Then, I heard horses’ hooves behind me, and turned to see a handsome king, staring at me. He called to me, ‘Lovely one, who are you? Are you a Nagina or an Apsara, a Gandharvi or a Devi? Ah, whoever you are, do you belong to any man? If you don’t, marry me, for I have lost my heart to you!’ ” said Narada,’ Muni Vyasa told Janamejaya,” says Suka to the hermits of the Naimisa vana.
“VYASA WENT ON, ‘NARADA CONTINUED HIS AMAZING STORY, O JANAMEJAYA. “That king’s name was Taladhvaja. And when he proposed to me so forthrightly, I thought earnestly for a moment, and said, ‘I don’t know whose daughter I am. I do not know who my father and mother are. All I know is that a dark man brought me here, to this lake. He, also, has gone away and I do not know where. My lord, I don’t even know my own name. I am an orphan, and I am lost and helpless. Will you help me?’
Taladhvaja asked a golden palanquin to be fetched, some fine silk clothes for me, and he took me home with him to his palace. Muni, you will understand, I no longer knew who I was. Within the week, on an auspicious day, that king took me for his wife with all ceremony. Taladhvaja named me Saubhagya Sundari, and I was dearer to him than his life.
Day and night, Vyasa, he wanted just to be with me, and he was a handsome Kshatriya, and we spent most of our time at passionate lovemaking. We would both drink quantities of heady varuni, and we ranged the kingdom together, city and forest, lake’s green bank and wooded hill, in the flush of our love. I knew only that king’s ardour, and remembered nothing of the Brahmagyana, the Vedas or Shastras. Thus, my friend, twelve years flitted by as if they were just some weeks.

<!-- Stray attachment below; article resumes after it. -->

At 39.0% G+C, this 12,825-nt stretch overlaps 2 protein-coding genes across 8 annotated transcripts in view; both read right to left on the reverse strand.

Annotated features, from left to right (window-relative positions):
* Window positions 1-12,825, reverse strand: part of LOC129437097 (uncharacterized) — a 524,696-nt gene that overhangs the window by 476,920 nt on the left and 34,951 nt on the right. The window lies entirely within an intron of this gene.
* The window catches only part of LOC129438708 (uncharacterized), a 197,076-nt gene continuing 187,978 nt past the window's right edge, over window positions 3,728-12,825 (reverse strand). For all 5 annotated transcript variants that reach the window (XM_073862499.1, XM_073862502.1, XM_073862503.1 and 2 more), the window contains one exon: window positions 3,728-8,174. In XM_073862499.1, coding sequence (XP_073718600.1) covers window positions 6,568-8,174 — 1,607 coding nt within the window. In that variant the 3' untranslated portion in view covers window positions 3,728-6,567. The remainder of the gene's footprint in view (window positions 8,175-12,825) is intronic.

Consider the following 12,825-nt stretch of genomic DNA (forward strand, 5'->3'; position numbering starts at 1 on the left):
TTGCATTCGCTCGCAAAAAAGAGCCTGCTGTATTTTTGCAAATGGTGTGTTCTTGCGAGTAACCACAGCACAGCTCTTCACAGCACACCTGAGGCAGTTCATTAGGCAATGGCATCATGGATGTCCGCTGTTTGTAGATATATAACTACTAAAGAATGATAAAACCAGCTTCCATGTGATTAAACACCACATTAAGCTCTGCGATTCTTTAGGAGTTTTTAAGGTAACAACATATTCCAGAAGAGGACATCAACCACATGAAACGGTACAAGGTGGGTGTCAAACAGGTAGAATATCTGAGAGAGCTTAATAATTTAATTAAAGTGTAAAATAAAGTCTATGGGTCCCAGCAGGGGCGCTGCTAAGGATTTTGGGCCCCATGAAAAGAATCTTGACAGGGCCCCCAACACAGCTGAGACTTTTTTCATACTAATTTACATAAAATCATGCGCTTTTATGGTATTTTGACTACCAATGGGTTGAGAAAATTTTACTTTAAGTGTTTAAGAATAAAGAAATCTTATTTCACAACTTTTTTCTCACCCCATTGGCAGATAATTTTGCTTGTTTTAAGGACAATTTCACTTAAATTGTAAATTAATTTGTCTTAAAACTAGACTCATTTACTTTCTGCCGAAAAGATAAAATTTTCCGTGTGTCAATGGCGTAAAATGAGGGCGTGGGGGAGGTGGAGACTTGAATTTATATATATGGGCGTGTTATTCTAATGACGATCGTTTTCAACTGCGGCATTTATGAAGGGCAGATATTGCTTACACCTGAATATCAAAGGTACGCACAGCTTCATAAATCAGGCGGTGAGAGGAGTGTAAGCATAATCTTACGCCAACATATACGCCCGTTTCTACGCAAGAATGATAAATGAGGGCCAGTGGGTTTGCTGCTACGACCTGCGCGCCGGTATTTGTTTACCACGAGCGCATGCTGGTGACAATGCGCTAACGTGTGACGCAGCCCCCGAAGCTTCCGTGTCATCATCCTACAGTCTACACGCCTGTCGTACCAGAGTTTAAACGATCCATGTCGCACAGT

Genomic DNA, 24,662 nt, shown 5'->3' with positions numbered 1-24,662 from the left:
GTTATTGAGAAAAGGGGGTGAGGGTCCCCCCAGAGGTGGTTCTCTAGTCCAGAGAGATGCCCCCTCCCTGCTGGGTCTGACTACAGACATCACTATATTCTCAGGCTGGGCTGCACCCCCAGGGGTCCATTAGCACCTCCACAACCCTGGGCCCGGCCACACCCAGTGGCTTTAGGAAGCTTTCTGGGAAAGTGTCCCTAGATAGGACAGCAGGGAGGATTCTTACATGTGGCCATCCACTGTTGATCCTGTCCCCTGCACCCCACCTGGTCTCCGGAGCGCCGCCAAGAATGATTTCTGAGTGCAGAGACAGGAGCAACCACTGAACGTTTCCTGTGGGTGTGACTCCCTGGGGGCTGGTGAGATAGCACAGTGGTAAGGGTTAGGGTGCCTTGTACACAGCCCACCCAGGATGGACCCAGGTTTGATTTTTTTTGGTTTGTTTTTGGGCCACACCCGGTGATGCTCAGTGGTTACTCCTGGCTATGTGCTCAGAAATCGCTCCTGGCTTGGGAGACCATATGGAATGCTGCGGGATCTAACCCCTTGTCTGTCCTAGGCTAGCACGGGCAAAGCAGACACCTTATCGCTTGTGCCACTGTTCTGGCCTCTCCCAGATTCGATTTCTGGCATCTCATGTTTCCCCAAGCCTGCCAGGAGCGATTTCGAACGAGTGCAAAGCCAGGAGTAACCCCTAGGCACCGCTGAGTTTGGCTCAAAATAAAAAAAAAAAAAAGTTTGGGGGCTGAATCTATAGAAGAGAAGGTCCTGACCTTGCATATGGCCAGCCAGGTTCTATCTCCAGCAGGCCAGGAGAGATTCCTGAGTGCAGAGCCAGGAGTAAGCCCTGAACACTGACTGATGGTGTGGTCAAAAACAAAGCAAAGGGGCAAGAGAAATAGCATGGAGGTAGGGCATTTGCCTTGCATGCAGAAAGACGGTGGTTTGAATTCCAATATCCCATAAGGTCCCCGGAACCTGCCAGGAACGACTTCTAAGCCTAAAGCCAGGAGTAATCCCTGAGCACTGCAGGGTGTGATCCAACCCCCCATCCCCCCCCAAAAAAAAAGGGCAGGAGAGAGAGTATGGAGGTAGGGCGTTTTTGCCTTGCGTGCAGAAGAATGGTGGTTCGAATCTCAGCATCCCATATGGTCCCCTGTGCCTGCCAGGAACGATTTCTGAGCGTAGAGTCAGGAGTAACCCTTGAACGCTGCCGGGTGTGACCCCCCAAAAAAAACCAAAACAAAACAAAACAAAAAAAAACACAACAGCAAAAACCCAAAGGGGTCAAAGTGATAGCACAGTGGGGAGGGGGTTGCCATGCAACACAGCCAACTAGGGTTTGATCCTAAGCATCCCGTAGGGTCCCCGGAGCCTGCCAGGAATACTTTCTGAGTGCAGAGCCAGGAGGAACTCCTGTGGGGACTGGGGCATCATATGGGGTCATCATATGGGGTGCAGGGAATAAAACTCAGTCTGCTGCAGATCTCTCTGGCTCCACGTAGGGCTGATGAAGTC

One day, I realised I was pregnant. Taladhvaja was beside himself with joy. He spent all his time cosseting me, bringing me anything I wanted, whether it was a piquant pickle made of mangoes brought from a distant kingdom, or exotic sweets made of milk and honey. He brought me lotuses for my hair, and silks obtained from ships that came from across the sea.
In time, I was delivered of a son. Taladhvaja’s delight knew no bounds, and he named that child Viravarma. Two years passed, and then I became pregnant again. Again, a fine prince was born to us, and we called him Sudhanva. Why, in time, O Vyasa, I gave birth to twelve boys, and spent my days raising them. Our lives were perfectly happy, and soon our princes came of age, and we found suitable brides for them. Before we knew it, the king and I had become grandparents. Our palace was full of bright voices and laughter, and all the things that are most precious to human happiness.
Of course, I grew increasingly entangled in attachment. No trace of who I really was remained, either upon my person or in my mind. Only when any of my children were ill did I suffer. But soon, our sons and their wives fought among one another, and then I felt anguish, and was helpless against time’s ravages that all the living must endure. I sank deeper and deeper into the bondage of samsara. Why, I grew proud thinking of what a good wife I was, and what an able mother, what a kindly mother-in-law, and loving grandmother. I also thought of myself as a sage queen, who had her husband’s ear.
But, fate moves on ineluctably, and sweeps everything before her. My husband had an implacable enemy in the king of a neighboring kingdom. One day, this Kshatriya arrived with his legions to attack Taladhvaja. Kanauj was besieged, and my sons and grandsons rode out to defend their city. The battle was swift and savage; all my children were slain. My husband barely escaped with his life, and the enemy rode away having achieved the revenge he wanted for an old slight.
I went wailing to the battlefield; grief ripped through me, and I could hardly stand it. I flung myself across my sons’ and grandsons’ dismembered and, sometimes, decapitated bodies, and my screams rang across that bloody field. Just then, Vishnu arrived there in the guise of an ancient and splendid Brahmana. He said to me, conversationally, ‘Why are you crying, gracious woman? You seem to belong to a good family, and to be a woman of wealth besides. Your tears are caused by moha. You are too attached, you are deluded. Go and bathe at some sacred tirtha, and offer til and tarpana for your dead. Stop tormenting yourself, beautiful queen. Come, come with me. I will take you to an auspicious tirtha not far from here. If you bathe there, you will find peace.’